Wednesday, September 8, 2010

Sake Brewery Tours

Kobe Japan is a part of the Osaka-Kobe-Kyoto megalopolis. It's located a little less than a one-hour train ride north-west of downtown Osaka. Just east of downtown Kobe is an area called Nada that's famous for having a large number of Sake breweries in a very small area (map). On Saturday I had the opportunity to visit a couple of the breweries and take the tours.

The first stop was at the Hakutsuru Sake Brewery Museum. Apparently this is a very large and famous sake company. Their museum was a two-story mannequin display of how sake used to be made in the past along with video screens (in English!) showing how it's done today. This is one of the displays:

Sake is alcoholic beverage made using a very complex process. Many people think of sake as a wine but the process to make it is closer to how beer is made. In the past, it was only done in small batches during the winter months but today the product is made all year in large factory breweries.

First, the rice is polished, which removes all the oils and proteins from the rice and leaves behind only the starch. After the polished rice sits for a while (soaking up some moisture from the air), it is washed, soaked, and steam cooked (not boiled as with normal rice preparation). Next, the rice is allowed to cool and is then mixed with yeast and koji (rice that's cultivated with a special type of mold), which is really the art in the process. The mix is then allowed to ferment over four days. Once this is done, the rice mash sits for 18 to 32 days when the sake is then pressed out of the mash. The pressed sake is then filtered and blended depending on the variety being made. Finally, it's packed up for shipping.

This scene shows the old way of packing the sake in containers wrapped in fabric (for protection):

This museum was pretty good since the materials were available in English. It gives a great overview of both the old and new ways of making sake. The tasting room and shop were okay. The staff was very helpful though so I'd recommend a visit if you're in the area. The one bummer is that you can't visit the actual factory, which is next door.

Mandatory "here I am shot" out front of the Hakutsuru museum and factory:

The next stop was about five blocks away at the Kiku-Masune Sake Brewery Museum. They offer an audio guide in English but I chose to join in with a Japanese group that was just starting their tour when I arrived. Let's say that I didn't understand much of what the guide and group were saying. Having just been to the other museum I wasn't overly concerned. Here's a cool carving made from a single (giant) piece of wood along with some sake containers that are located in the entry way:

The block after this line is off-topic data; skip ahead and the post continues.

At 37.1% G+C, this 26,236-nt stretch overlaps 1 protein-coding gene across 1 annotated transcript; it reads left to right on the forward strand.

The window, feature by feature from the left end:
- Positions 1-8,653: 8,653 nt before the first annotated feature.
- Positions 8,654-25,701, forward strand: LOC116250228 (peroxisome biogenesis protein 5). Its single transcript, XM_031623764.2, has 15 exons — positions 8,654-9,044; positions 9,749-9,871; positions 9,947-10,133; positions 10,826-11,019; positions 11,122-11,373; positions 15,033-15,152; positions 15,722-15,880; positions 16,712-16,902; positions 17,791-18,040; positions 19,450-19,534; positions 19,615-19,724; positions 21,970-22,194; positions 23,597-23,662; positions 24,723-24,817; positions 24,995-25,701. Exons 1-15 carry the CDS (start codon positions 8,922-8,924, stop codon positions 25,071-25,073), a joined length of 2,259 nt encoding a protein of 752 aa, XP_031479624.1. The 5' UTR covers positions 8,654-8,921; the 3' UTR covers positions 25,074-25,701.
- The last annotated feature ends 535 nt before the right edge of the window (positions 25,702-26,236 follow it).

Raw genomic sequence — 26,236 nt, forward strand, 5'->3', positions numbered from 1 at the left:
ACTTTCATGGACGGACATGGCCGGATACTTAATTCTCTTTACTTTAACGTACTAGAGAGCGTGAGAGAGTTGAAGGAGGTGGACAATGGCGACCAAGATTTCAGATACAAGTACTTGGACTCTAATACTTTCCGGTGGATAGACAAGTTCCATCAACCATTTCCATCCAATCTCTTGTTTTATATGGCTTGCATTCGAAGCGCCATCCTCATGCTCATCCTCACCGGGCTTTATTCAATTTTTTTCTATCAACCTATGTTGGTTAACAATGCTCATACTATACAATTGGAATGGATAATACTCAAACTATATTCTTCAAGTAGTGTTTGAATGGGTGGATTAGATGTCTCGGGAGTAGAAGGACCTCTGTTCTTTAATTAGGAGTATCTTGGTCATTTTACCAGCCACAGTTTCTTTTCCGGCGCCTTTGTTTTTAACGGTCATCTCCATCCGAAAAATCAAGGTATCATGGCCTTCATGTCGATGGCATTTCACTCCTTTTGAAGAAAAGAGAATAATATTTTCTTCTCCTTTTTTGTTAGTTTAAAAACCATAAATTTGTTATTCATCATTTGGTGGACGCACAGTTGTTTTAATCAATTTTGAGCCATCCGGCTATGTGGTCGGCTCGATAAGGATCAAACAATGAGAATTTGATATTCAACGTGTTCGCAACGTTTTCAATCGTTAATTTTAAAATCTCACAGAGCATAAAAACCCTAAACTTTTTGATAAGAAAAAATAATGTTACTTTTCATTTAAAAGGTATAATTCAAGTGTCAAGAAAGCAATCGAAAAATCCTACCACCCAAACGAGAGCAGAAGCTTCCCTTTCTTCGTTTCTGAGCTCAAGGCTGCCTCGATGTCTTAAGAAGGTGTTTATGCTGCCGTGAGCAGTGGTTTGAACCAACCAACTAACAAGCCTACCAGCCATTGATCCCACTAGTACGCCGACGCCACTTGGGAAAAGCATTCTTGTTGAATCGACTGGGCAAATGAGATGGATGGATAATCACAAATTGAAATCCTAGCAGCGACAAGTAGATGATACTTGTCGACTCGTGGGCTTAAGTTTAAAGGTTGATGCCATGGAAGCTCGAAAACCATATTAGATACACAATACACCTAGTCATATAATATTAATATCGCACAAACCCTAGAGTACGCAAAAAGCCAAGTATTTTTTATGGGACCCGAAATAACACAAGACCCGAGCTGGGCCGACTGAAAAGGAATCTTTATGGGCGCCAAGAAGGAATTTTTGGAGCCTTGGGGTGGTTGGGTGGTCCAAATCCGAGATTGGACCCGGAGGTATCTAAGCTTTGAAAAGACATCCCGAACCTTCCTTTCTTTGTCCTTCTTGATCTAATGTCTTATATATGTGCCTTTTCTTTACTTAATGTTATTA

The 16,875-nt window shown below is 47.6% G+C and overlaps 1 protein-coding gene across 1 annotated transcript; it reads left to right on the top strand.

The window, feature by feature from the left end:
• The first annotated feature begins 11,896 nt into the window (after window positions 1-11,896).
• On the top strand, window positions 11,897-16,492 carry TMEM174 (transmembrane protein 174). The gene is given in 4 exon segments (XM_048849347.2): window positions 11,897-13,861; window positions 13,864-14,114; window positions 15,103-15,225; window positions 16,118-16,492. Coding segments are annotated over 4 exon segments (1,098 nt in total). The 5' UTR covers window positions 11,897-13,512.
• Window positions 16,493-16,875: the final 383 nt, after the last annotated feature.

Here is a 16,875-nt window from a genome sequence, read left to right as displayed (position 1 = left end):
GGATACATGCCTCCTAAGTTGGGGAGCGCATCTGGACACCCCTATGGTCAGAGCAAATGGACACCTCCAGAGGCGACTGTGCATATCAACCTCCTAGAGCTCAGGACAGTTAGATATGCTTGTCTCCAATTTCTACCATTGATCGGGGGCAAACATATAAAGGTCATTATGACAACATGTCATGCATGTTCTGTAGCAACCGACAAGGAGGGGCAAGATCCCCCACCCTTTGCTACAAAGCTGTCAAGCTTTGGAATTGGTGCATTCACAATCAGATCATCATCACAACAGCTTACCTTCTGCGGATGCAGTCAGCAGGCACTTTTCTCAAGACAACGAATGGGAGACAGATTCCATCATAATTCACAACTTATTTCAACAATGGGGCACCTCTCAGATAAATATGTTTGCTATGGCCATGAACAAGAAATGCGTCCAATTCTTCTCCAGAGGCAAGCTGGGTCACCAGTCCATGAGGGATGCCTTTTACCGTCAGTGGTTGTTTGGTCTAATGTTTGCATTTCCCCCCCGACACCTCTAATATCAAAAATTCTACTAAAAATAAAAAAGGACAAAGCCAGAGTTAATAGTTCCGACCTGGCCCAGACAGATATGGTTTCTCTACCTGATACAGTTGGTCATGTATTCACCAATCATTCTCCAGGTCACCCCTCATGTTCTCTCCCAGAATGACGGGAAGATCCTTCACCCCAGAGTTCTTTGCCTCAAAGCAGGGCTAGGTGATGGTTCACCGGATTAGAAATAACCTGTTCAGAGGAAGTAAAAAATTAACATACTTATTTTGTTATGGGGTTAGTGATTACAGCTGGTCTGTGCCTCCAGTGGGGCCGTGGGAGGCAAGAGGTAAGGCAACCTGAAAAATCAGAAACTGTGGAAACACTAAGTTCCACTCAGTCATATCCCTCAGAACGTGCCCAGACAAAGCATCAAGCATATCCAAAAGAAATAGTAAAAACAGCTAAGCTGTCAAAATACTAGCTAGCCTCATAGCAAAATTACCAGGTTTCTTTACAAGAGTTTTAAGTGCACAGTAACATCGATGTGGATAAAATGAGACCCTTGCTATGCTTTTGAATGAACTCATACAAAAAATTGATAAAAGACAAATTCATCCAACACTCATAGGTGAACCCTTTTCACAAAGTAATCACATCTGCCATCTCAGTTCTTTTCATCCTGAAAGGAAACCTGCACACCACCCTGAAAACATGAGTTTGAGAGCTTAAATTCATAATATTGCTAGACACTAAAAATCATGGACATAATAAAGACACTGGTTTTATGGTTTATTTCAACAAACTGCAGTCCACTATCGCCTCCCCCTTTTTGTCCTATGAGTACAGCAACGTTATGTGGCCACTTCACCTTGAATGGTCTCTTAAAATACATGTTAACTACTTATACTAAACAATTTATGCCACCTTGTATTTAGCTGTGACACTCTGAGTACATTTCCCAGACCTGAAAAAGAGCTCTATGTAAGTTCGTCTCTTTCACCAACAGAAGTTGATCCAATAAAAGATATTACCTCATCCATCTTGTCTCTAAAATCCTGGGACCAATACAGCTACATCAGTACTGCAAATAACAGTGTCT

The museum was a smaller version of the other one but was just as thorough. The guide seemed to have a fairly dry sense of humor as he was laughing (alone) at all his own jokes. In Japanese, they say "oiaji gagu" (oy-ah-ji gah-gu) for this type of humor. It means pretty much "middle-aged guy jokes" and applies to (I'm thinking) 95% of the jokes that I try to tell. (Note that gagu is a adaptation of the English word gag.) That's him just to the left of the center with the white shirt facing the crowd:

This next photo is a relative close-up of the giant device they used to use to press the sake out of the rice mash. The mash was placed into burlap-type bags and then squeezed until all the liquid was out. What's cool (to me) is the size of the handle, which is probably 20 feet long and extends much farther out to the right of the photo. At the other end are giant rocks tied to ropes that I'm guessing were used to help squeeze out the sake.

Finally, and most importantly, the tasting room! This tasting room provided many more free samples than the first museum. It was a fun experience to try "fresh" (or young) sake that they are unable to ship because it needs to be consumed the same day it's produced. I also got to experience the sake more like at a winery. Very interesting to be able to tell the difference between a sweet/fruity sake and a dry sake.

There are about 12 sake factories in the area. Some have museums and others are just a store front where you can buy product. It's definitely something you should do if you're in the area. And, another location...another photo of ME! Note how happy I look after all my "tastings". :-)

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